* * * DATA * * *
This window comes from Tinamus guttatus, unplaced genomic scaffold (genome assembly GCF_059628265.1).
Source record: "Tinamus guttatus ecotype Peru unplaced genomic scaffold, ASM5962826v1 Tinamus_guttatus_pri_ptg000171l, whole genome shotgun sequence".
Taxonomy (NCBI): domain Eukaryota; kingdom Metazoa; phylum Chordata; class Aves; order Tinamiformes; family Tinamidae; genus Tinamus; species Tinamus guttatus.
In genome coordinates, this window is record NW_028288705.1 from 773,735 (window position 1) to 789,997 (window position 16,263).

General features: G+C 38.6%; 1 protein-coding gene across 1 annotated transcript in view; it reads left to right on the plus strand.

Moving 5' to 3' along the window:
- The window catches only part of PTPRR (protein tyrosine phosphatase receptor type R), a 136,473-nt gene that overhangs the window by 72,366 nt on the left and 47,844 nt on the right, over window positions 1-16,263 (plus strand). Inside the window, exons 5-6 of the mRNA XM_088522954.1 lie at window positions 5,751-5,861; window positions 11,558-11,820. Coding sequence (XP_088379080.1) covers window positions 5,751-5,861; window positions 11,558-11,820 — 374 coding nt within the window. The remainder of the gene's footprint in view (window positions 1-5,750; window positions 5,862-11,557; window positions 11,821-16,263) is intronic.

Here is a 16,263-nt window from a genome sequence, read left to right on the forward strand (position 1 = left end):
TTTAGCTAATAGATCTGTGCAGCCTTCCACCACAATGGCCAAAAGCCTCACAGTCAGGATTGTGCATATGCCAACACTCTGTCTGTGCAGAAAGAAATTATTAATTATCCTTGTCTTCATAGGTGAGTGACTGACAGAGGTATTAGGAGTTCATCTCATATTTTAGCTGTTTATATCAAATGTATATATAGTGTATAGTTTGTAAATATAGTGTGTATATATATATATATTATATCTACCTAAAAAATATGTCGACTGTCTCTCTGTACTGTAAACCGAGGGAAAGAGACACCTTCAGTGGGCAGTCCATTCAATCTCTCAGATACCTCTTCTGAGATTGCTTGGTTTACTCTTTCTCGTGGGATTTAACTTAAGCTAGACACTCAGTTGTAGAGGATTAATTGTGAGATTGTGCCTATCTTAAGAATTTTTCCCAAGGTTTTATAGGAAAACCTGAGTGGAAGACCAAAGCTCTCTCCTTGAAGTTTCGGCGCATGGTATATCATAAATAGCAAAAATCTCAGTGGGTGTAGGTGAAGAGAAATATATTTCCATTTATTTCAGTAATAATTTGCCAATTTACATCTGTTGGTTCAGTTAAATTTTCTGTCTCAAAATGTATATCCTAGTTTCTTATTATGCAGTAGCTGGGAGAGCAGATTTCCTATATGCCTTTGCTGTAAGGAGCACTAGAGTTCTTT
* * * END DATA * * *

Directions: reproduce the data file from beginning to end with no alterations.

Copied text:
This window comes from Tinamus guttatus, unplaced genomic scaffold (genome assembly GCF_059628265.1).
Source record: "Tinamus guttatus ecotype Peru unplaced genomic scaffold, ASM5962826v1 Tinamus_guttatus_pri_ptg000171l, whole genome shotgun sequence".
Taxonomy (NCBI): domain Eukaryota; kingdom Metazoa; phylum Chordata; class Aves; order Tinamiformes; family Tinamidae; genus Tinamus; species Tinamus guttatus.
In genome coordinates, this window is record NW_028288705.1 from 773,735 (window position 1) to 789,997 (window position 16,263).

General features: G+C 38.6%; 1 protein-coding gene across 1 annotated transcript in view; it reads left to right on the plus strand.

Moving 5' to 3' along the window:
- The window catches only part of PTPRR (protein tyrosine phosphatase receptor type R), a 136,473-nt gene that overhangs the window by 72,366 nt on the left and 47,844 nt on the right, over window positions 1-16,263 (plus strand). Inside the window, exons 5-6 of the mRNA XM_088522954.1 lie at window positions 5,751-5,861; window positions 11,558-11,820. Coding sequence (XP_088379080.1) covers window positions 5,751-5,861; window positions 11,558-11,820 — 374 coding nt within the window. The remainder of the gene's footprint in view (window positions 1-5,750; window positions 5,862-11,557; window positions 11,821-16,263) is intronic.

Here is a 16,263-nt window from a genome sequence, read left to right on the forward strand (position 1 = left end):
TTTAGCTAATAGATCTGTGCAGCCTTCCACCACAATGGCCAAAAGCCTCACAGTCAGGATTGTGCATATGCCAACACTCTGTCTGTGCAGAAAGAAATTATTAATTATCCTTGTCTTCATAGGTGAGTGACTGACAGAGGTATTAGGAGTTCATCTCATATTTTAGCTGTTTATATCAAATGTATATATAGTGTATAGTTTGTAAATATAGTGTGTATATATATATATATTATATCTACCTAAAAAATATGTCGACTGTCTCTCTGTACTGTAAACCGAGGGAAAGAGACACCTTCAGTGGGCAGTCCATTCAATCTCTCAGATACCTCTTCTGAGATTGCTTGGTTTACTCTTTCTCGTGGGATTTAACTTAAGCTAGACACTCAGTTGTAGAGGATTAATTGTGAGATTGTGCCTATCTTAAGAATTTTTCCCAAGGTTTTATAGGAAAACCTGAGTGGAAGACCAAAGCTCTCTCCTTGAAGTTTCGGCGCATGGTATATCATAAATAGCAAAAATCTCAGTGGGTGTAGGTGAAGAGAAATATATTTCCATTTATTTCAGTAATAATTTGCCAATTTACATCTGTTGGTTCAGTTAAATTTTCTGTCTCAAAATGTATATCCTAGTTTCTTATTATGCAGTAGCTGGGAGAGCAGATTTCCTATATGCCTTTGCTGTAAGGAGCACTAGAGTTCTTT